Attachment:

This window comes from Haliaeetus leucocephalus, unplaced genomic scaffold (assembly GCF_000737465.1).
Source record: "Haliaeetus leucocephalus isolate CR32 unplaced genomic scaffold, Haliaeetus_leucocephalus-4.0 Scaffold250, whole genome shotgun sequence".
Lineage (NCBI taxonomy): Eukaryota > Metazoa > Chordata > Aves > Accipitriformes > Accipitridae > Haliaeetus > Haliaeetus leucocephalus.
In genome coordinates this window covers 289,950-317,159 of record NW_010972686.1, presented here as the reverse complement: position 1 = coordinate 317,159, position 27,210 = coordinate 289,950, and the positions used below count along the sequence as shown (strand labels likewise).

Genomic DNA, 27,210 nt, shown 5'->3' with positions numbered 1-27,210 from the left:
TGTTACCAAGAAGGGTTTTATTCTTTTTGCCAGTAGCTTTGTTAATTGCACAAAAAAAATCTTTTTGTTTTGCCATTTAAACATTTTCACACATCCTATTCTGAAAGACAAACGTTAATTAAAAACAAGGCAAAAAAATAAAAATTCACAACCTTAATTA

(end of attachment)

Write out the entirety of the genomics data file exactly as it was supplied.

This window comes from Haliaeetus leucocephalus, unplaced genomic scaffold (assembly GCF_000737465.1).
Source record: "Haliaeetus leucocephalus isolate CR32 unplaced genomic scaffold, Haliaeetus_leucocephalus-4.0 Scaffold250, whole genome shotgun sequence".
Lineage (NCBI taxonomy): Eukaryota > Metazoa > Chordata > Aves > Accipitriformes > Accipitridae > Haliaeetus > Haliaeetus leucocephalus.
In genome coordinates this window covers 289,950-317,159 of record NW_010972686.1, presented here as the reverse complement: position 1 = coordinate 317,159, position 27,210 = coordinate 289,950, and the positions used below count along the sequence as shown (strand labels likewise).

Genomic DNA, 27,210 nt, shown 5'->3' with positions numbered 1-27,210 from the left:
TGTTACCAAGAAGGGTTTTATTCTTTTTGCCAGTAGCTTTGTTAATTGCACAAAAAAAATCTTTTTGTTTTGCCATTTAAACATTTTCACACATCCTATTCTGAAAGACAAACGTTAATTAAAAACAAGGCAAAAAAATAAAAATTCACAACCTTAATTA